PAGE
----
Why the Green Party is calling for free bus travel for everyone
The Times’s Matt Chorley wrote his Red Box column for today before reports started to came out from Green Party conference – including the new plan for free bus travel and significantly boosted bus services in England – but he succeeded in demonstrating beautifully how Greens are right at the leading edge of politics.
Chorley’s topic was buses, and how even the Tories have started to talk about them as a serious issue. (Not, of course, to do very much about them, but they are clearly finding impossible to ignore the anger and frustration around the country about the collapse in services and their high cost, with bus travel becoming 65% more expensive in the past decade.)
The Red Box writer noted how Jeremy Corbyn raised buses at Prime Minister’s Questions last year. And Labour has promised free travel for the under 25s.
But this is an issue the Green Party has been focused on for much longer. Back in 2015 I was announcing that our manifesto would call for a 10% cut in bus fares and last spring co-leader Jonathan Bartley was calling for “revolution”, with buses serving every community. (That that should have to be considered “revolutionary is telling in itself.)
Now we’re going far further – to free travel for all, because England – and the world – needs urgent action on a transport system that meets the needs of our communities, and our planet, of which buses are a crucial element..
Bus travel is crucial to tackling the Climate Emergency. The Intergovernmental Panel on Climate Change has told us we have only a decade to turn around our societies. With around one-third of our society’s emissions from transport, we need a “modal shift” to use the experts’ jargon – a move away from private cars to active transport, walking and cycling, and public transport.
But it is no good suggesting that people move away from private car travel, with all of its carbon emissions, air pollution impacts and congestion contribution, if there isn’t a practical, affordable alternative.
Free buses are certainly one part of that. A powerful recent letter to the Sheffield Telegraph noted how grandparents had decided to take their grandchildren into town on the weekend – on the bus as the special treat, since it was so much more expensive than taking the car.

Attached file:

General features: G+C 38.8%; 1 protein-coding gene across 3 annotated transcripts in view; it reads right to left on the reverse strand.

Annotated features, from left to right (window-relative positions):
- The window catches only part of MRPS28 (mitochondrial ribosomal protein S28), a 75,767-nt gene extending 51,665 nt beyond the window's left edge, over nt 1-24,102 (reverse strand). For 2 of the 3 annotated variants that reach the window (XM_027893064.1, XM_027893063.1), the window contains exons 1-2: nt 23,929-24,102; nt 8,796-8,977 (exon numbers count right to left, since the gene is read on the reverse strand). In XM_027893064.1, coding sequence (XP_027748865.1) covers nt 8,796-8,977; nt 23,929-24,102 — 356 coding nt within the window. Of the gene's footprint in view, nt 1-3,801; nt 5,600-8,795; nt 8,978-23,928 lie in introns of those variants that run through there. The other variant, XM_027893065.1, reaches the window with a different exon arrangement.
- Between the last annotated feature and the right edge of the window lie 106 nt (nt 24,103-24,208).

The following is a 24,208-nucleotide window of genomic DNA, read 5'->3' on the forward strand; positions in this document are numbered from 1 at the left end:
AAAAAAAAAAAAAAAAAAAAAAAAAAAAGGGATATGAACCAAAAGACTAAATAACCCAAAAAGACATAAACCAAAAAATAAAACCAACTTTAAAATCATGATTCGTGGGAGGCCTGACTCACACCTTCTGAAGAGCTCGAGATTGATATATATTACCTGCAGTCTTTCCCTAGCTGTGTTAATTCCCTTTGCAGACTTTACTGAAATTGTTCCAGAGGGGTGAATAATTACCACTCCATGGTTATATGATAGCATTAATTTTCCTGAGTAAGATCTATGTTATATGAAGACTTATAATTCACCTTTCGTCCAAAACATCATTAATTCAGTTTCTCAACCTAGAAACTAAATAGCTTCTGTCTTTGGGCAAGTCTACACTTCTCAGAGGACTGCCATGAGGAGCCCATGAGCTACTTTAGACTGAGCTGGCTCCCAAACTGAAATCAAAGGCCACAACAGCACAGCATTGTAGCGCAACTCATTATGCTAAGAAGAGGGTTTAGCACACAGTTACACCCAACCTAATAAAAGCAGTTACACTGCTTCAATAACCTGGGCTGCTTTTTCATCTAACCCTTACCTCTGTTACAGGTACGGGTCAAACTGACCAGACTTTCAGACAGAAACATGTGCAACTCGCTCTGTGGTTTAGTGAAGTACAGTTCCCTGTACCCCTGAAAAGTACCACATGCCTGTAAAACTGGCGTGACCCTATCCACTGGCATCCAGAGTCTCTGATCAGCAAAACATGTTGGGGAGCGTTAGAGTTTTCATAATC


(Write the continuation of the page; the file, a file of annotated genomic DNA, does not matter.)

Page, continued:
But cost is only one issue. The other is far more services, serving more communities more often, which we’re making provision for through an additional £10 billion in funding for local authorities, as the organisations by far the best placed to understand where and when services are needed.
Those who’ve grown up in or become used to a society that has privileged the rights of cars might find this modal shift surprising, but it is worth taking a little history lesson on how recent this all is.
Longtime residents of Sheffield speak often and nostalgically about the time back in the Seventies, in what was then known as the People’s Republic of South Yorkshire, when bus fares were 2 pence for children and 5 pence for adults. I’ve lost count of the number of times I’ve been told “there was no traffic then.”
The plan was for buses to eventually become free. The public benefit was clear. Then along came Margaret Thatcher, who thought anyone over the age of 25 catching a bus “a failure”, and the push was on to get people into cars.
That’s been accompanied by further drastic social changes, particularly in recent years, with poverty, inequality and the rise of loneliness – coming together to make a social crisis every bit as pressing as our environmental one.
As I wrote last year, “everyone should be able to move around their community, to meet friends and family, to get into nature, to get to work”. But the practical reality is that cost and lack of bus services mean that isn’t the case.
And making this change might be a lot less difficult than ministers can see, from their ministerial cars.
For social changes are also very much lining up to support bus travel. If you are driving, you can’t – or at least you certainly shouldn’t be, posting on Instagram or updating your Facebook status. Anthropologists have long been talking about peak car, with young people learning to drive later in life, or not at all.
Spending hours stuck in your car, unable to usefully do anything else, stressed, alone, will one day be looked back at as an astonishing way to spend time. That this should be accompanied by the wasteful emissions of massive quantities of pollutants will cause our descendants to wonder just why anyone thought this was the way to design a transport system.
Header image credit: Elliott Brown, Creative Commons